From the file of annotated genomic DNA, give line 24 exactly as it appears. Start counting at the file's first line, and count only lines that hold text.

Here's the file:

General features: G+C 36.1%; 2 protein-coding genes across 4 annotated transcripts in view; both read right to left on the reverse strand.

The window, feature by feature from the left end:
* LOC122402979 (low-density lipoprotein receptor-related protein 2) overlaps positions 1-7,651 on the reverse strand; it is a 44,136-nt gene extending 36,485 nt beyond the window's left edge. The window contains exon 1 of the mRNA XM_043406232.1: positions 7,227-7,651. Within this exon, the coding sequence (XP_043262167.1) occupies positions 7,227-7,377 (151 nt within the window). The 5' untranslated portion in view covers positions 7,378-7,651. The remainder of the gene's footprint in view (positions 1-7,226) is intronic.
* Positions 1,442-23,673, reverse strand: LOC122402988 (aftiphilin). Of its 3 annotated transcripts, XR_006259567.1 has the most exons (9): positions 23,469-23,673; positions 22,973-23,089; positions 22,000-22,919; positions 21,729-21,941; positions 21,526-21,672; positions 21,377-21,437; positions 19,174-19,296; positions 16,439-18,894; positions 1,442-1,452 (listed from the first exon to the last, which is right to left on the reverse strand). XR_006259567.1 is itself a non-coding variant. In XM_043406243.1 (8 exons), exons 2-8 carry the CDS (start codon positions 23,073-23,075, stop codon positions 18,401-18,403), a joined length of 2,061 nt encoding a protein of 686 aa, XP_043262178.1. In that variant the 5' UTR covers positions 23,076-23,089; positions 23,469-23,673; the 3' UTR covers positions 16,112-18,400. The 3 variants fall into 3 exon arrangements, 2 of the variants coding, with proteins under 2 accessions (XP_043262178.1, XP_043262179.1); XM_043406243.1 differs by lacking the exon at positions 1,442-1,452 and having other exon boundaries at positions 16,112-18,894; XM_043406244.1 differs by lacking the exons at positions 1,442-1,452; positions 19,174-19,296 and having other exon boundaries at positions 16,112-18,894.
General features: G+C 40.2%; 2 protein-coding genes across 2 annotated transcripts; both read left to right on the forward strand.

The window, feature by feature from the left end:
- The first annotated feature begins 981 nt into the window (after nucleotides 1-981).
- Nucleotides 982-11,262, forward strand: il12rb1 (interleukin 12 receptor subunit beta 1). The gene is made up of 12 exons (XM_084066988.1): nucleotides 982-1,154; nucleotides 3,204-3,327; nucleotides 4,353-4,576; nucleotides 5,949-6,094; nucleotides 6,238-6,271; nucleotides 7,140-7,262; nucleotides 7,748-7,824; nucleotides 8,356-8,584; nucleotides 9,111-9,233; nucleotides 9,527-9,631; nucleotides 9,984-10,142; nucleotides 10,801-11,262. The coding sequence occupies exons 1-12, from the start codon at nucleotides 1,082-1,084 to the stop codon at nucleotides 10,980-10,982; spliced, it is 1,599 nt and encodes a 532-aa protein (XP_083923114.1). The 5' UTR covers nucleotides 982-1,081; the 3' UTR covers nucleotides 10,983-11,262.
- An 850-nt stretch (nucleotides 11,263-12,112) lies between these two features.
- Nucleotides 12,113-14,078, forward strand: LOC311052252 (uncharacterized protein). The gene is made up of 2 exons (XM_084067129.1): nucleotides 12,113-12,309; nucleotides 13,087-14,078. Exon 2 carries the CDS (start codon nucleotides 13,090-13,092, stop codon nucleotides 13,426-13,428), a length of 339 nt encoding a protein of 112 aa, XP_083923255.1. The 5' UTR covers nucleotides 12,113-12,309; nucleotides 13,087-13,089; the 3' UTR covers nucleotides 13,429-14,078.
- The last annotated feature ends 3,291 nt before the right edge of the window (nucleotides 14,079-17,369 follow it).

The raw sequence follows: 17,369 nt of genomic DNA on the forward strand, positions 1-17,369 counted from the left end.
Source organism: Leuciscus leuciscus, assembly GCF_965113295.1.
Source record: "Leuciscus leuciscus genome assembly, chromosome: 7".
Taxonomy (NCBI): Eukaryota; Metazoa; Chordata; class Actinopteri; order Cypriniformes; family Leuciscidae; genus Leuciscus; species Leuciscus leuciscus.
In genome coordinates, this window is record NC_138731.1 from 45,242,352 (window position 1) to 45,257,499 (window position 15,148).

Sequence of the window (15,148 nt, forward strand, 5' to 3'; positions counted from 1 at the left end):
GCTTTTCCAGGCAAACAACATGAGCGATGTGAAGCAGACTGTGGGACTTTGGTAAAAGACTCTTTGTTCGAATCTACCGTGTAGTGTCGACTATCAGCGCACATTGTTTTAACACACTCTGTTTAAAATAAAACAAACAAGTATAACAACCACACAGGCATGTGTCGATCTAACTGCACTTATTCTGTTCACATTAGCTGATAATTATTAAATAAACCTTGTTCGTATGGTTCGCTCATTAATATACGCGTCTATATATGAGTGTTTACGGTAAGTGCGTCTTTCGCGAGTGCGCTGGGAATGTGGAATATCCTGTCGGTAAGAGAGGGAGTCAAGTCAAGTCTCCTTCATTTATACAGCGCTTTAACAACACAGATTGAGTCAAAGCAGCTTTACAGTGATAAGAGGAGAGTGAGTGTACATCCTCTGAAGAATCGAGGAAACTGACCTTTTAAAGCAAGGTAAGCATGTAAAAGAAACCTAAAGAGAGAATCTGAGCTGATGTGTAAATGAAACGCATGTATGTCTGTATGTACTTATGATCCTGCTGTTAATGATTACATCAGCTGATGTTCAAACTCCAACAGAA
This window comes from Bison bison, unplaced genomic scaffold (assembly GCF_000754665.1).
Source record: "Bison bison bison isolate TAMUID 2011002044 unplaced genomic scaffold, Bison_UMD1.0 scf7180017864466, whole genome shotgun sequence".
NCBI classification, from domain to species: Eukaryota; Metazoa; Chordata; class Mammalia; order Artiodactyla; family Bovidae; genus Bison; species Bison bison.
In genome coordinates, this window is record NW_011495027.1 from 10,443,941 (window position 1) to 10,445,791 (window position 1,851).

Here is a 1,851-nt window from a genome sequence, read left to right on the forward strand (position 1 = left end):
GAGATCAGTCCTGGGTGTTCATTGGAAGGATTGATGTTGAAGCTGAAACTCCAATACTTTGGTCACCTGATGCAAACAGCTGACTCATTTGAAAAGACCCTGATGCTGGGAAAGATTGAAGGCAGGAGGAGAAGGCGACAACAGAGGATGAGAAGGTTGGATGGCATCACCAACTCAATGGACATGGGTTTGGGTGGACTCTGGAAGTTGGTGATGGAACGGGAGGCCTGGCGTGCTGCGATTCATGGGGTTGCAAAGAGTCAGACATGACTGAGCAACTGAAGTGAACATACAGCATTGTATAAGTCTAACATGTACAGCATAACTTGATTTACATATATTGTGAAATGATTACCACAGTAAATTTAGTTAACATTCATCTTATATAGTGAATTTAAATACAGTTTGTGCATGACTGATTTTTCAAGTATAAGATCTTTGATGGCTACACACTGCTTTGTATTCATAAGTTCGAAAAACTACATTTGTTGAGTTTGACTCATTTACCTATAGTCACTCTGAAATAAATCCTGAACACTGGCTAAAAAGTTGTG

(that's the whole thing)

GAGATCAGTCCTGGGTGTTCATTGGAAGGATTGATGTTGAAGCTGAAACTCCAATACTTTGGTCACCTGATGCAAACAGCTGACTCATTTGAAAAGACCCTGATGCTGGGAAAGATTGAAGGCAGGAGGAGAAGGCGACAACAGAGGATGAGAAGGTTGGATGGCATCACCAACTCAATGGACATGGGTTTGGGTGGACTCTGGAAGTTGGTGATGGAACGGGAGGCCTGGCGTGCTGCGATTCATGGGGTTGCAAAGAGTCAGACATGACTGAGCAACTGAAGTGAACATACAGCATTGTATAAGTCTAACATGTACAGCATAACTTGATTTACATATATTGTGAAATGATTACCACAGTAAATTTAGTTAACATTCATCTTATATAGTGAATTTAAATACAGTTTGTGCATGACTGATTTTTCAAGTATAAGATCTTTGATGGCTACACACTGCTTTGTATTCATAAGTTCGAAAAACTACATTTGTTGAGTTTGACTCATTTACCTATAGTCACTCTGAAATAAATCCTGAACACTGGCTAAAAAGTTGTG